Some journalists get, as it were, a bad press, though some of them don’t help themselves with some of the things they write and do. This play doesn’t, overall, say anything that won’t already be known to people who have an interest in newspapers and how they operate, particularly when it comes to the lengths journalists are prepared to go to in order to get a story they deem to be newsworthy.
Matt Bradley (Sam Hoare) tells his story involving both his personal and professional lives – he met his wife one evening because she saw through one of his many alter egos. In a case of ‘opposites attract’, she has a dislike of tabloid journalism, and as the narrative unravels it appears this is somewhat justified. She falls pregnant, and as the old adage would have it, anyone can make a baby but it takes a man to be a father: so he proposes.
There are some interesting insights into the world of newspapers – many of them are indeed owned and run by wealthy families with political agendas. Depending on which one a journalist is writing for, a given story might be deemed worthy of the front page, or unworthy of being published at all, or something in between. But there’s another play somewhere (this isn’t it) about the stories that don’t make it into the mainstream press of any political persuasion, even if there is the genuine potential of selling more papers as a result of printing them.
Matt is prepared to talk about “the shadow people”, but it’s not easy to make the connections between the heavyweights in newspaper journalism and the captains of industry and other influential figures in politics, financial services and the legal profession (and so on), without specific examples of collusion and under the table collaborations that are instead merely alluded to. The play’s conclusion comes suddenly, in the form of a projected photograph, of an actual and still ongoing event. I had to look up the significance of the photo afterwards, and it wasn’t explicitly referred to in the play itself, so its inclusion is frankly more than a little baffling.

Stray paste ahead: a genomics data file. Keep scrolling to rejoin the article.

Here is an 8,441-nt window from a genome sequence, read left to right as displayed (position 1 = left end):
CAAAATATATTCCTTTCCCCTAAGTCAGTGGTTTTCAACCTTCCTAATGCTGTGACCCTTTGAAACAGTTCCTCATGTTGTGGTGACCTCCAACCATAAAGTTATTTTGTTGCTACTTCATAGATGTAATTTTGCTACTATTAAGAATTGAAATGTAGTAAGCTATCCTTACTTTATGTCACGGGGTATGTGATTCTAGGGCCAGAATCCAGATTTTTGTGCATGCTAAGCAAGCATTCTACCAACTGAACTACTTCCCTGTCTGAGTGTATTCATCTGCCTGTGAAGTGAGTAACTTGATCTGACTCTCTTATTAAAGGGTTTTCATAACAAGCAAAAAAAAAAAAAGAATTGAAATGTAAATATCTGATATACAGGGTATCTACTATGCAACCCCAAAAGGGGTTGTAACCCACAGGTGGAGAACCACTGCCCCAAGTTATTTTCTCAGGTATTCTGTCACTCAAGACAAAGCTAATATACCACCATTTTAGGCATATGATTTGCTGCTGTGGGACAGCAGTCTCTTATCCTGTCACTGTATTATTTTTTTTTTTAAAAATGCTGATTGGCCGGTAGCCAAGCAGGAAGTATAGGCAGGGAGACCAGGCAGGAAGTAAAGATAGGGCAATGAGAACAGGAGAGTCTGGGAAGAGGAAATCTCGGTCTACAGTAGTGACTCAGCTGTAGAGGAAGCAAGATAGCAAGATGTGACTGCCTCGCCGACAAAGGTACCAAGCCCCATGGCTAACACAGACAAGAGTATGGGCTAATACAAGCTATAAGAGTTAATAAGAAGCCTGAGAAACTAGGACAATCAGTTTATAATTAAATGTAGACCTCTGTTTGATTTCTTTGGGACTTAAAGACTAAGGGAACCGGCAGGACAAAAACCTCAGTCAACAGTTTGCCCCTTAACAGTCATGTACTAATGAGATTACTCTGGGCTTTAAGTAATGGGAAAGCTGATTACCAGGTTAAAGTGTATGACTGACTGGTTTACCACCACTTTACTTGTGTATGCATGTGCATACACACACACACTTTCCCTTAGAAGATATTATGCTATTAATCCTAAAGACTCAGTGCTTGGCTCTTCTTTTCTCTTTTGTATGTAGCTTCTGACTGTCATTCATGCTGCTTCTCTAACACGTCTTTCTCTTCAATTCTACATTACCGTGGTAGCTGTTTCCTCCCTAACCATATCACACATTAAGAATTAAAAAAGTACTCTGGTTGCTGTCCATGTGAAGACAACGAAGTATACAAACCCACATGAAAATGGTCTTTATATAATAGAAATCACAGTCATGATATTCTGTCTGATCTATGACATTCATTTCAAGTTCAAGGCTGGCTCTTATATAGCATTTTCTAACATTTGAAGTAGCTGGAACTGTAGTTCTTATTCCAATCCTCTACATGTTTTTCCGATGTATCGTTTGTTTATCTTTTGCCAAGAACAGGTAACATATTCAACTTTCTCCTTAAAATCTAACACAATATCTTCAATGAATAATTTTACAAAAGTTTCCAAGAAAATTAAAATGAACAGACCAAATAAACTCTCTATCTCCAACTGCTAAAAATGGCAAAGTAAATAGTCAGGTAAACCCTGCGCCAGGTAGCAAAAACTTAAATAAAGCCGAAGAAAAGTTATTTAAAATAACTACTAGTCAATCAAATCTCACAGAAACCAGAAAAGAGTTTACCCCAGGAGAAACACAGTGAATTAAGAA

That said, Hoare’s Matt does spin a good yarn, which gives the play some credibility as a story about a journalist who is prepared to take risks in the name of personal career progression. Still, some pretentiousness seeps through eventually, when Matt switches to taking the moral high ground because of the treatment of refugees in the United Kingdom, or rather a version of the UK that has somehow acquired an even worse Government than its current one. The play seems to suggest that Blighty isn’t that far off from having the freedom of the press significantly curtailed by the state as well as ‘the shadow people’.
Press, for the most part, covers familiar ground, and very little, if anything, is surprising – it is, in the end, one of many attacks on mainstream media. The production covers an engaging and important issue, but I find it difficult to believe there are very many people out there who think all of a given story’s details must be irrefutably true because they read it in a British tabloid.
Matt doesn’t need you to like him. He doesn’t care. He’s done some terrible things and his attempts to remedy them have come to no good either.
Maybe it’s the journalist in him, but he needs someone to listen. To his story, as an ex-tabloid hack who made a living doing whatever was necessary, whatever the cost. But things have gone badly wrong and now it’s time to bring his skeletons out of the closet. How can so much have been done with so few consequences? And how can the telling of truth be so infinitely more dangerous than the telling of lies? Might his one attempt to be a ‘good person’ end in him losing everything dear to him. Will you laugh with him – or at least at him – for a moment; Matt needs someone to understand.
This new play examines the freedoms afforded to the press in the UK compared to some other countries. Can one man safeguard the truth and protect his family?
Park Theatre presents the World Premiere of
By Sam Hoare
Directed by Romola Garai
SAM HOARE | WRITER & PERFORMER